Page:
On Wednesday, March 28, 2012, the Council passed the Prevailing Wage Bill, co-sponsored by Council Member Oliver Koppell, that would require building owners to pay building service employees the “prevailing wage”, at least the same amount that government contractors pay their workers, in facilities that the city subsidizes or where the city leases space. Among the categories of building services workers covered by the legislation are building cleaners, porters, janitors, gardeners, firemen, elevator operators, security guards, door persons and window cleaners.
Every year, the New York City Comptroller determines the prevailing wage schedule for building service employees, which is in the broad range of $20 an hour, but varies based on the size, age and condition of the building/project in which the employee works and the building service employee’s tenure. The Comptroller is also responsible for monitoring compliance with provisions of the law.
“The building service employees provide necessary services to hundreds of city subsidized properties and projects throughout the city. For many of these workers this bill means higher wages that will make a huge difference for their families and help level the playing field between wealthier New Yorkers and those struggling to get into the middle class,” Koppell said.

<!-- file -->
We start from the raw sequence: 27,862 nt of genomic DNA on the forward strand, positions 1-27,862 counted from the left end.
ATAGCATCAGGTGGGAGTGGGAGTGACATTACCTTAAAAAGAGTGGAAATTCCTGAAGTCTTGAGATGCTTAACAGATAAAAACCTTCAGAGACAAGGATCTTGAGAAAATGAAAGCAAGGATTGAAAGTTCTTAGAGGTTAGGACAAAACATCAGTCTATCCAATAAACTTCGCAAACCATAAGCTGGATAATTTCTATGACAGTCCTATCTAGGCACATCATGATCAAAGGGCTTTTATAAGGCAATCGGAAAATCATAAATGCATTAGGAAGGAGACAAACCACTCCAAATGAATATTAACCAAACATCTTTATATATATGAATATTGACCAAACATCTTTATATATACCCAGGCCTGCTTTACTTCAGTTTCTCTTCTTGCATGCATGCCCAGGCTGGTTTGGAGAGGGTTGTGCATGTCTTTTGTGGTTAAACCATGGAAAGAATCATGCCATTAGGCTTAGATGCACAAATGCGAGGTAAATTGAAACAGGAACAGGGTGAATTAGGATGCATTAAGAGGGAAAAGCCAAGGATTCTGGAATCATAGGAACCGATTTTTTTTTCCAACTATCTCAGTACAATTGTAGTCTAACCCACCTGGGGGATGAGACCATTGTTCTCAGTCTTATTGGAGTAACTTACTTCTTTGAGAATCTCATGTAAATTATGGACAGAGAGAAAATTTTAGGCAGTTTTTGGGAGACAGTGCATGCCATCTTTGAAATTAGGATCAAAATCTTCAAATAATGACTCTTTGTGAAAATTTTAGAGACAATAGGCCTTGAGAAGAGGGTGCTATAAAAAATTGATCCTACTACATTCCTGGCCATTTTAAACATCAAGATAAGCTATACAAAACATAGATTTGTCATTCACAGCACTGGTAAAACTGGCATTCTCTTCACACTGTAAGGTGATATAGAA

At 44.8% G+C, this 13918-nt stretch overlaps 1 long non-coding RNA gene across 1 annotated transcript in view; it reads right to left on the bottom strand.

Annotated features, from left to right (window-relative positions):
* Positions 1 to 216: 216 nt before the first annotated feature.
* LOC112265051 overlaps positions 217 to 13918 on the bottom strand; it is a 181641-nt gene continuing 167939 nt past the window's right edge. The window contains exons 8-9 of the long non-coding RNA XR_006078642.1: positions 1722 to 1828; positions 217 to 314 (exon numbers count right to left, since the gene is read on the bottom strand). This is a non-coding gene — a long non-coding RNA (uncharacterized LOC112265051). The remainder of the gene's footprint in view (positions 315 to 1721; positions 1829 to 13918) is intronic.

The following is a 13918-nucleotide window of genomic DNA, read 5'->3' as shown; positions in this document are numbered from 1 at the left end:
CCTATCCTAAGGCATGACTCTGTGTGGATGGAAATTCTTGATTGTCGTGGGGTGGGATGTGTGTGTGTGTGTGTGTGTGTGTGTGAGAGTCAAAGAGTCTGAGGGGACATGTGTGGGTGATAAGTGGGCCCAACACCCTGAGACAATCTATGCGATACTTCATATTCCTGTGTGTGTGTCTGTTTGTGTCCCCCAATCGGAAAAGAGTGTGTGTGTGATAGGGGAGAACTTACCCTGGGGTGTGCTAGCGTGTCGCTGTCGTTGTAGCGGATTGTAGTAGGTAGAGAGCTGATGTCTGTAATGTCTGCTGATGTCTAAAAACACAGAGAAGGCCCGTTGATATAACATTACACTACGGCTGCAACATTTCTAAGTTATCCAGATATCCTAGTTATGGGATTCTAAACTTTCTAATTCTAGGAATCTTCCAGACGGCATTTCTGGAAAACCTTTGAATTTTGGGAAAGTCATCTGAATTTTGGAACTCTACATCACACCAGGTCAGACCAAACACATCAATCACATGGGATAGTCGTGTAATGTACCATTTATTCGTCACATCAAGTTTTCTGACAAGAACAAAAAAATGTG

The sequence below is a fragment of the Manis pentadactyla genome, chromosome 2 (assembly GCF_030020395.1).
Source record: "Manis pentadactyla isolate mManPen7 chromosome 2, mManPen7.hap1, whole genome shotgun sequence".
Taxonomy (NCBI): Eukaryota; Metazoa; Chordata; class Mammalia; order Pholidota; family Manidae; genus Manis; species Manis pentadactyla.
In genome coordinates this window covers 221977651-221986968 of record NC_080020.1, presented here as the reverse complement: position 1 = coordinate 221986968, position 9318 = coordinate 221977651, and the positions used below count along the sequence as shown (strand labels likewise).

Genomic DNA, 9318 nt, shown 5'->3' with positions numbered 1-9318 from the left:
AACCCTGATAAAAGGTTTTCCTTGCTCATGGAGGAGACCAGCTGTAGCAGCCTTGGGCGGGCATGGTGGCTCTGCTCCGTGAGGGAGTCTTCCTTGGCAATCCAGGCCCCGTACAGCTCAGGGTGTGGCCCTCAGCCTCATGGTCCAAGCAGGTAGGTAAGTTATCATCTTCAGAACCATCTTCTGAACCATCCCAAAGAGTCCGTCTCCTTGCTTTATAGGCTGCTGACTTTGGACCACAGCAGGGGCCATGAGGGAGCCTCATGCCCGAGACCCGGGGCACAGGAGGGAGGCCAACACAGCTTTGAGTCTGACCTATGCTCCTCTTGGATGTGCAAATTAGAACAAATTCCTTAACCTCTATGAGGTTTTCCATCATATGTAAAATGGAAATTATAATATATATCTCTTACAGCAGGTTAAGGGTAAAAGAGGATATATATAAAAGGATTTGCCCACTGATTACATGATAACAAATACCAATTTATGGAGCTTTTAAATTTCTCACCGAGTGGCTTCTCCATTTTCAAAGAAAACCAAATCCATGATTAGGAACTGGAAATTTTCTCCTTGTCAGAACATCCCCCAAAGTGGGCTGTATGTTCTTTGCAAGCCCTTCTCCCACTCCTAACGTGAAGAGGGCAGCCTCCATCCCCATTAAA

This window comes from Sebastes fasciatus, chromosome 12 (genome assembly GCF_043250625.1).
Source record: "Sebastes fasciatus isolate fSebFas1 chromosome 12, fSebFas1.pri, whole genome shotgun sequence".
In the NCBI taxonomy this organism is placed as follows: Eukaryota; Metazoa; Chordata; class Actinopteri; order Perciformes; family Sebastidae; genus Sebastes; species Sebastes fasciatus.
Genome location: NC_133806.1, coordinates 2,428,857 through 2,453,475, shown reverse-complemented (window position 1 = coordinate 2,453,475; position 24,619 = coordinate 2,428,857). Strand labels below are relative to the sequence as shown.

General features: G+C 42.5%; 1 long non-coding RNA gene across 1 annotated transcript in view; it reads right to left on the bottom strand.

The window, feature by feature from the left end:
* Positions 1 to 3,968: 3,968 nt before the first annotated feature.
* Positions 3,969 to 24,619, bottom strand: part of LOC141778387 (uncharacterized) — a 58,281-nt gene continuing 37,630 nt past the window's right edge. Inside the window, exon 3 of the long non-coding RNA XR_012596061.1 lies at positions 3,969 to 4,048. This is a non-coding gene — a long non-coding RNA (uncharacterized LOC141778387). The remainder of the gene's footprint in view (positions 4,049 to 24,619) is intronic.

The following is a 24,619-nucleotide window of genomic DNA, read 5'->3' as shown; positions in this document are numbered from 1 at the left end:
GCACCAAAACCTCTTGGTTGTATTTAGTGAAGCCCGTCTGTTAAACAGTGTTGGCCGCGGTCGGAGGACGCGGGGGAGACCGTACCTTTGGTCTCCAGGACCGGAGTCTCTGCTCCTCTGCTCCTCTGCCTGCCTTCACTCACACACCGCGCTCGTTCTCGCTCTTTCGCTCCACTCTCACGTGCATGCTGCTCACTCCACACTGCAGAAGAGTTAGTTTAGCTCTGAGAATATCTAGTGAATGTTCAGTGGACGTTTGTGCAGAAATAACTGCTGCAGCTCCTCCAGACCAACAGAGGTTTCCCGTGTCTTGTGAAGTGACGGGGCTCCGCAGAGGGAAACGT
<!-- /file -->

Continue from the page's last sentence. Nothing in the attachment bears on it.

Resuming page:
The Mayor plans to veto the bill but it appears that the Council has more than enough votes to override the veto.
COUNCIL PASSES KOPPELL-SPONSORED AMENDMENT TO LIVERY PASSENGER BILL OF RIGHTS
Also on Wednesday, March 29, 2012, the Council approved a bill, co-sponsored by Council Member Oliver Koppell, Chair of the Committee on Mental Health, Mental Retardation, Alcoholism, Drug Abuse and Disability Services, requiring that the existing Livery Passenger Bill of Rights, which is posted in every livery vehicle, include the right that disabled individuals are entitled to price and service levels equivalent to those provided to non-disabled passengers, including being able to request a wheelchair accessible vehicle.
Presently, the Bill of Rights enumerates twelve rights that a passenger has, including having a courteous driver, clean car and not having to tip for poor service. However, there is no specification of the service that disabled people are entitled to under rules promulgated by the Taxi and Limousine Commission (TLC). This bill would require that the currently existing Livery Passenger Bill of Rights be augmented to include a provision notifying disabled passengers of their rights.
“I am pleased that this bill will enable disabled individual to be aware of their rights and be in a better position to obtain the service to which they are entitled,” Koppell said.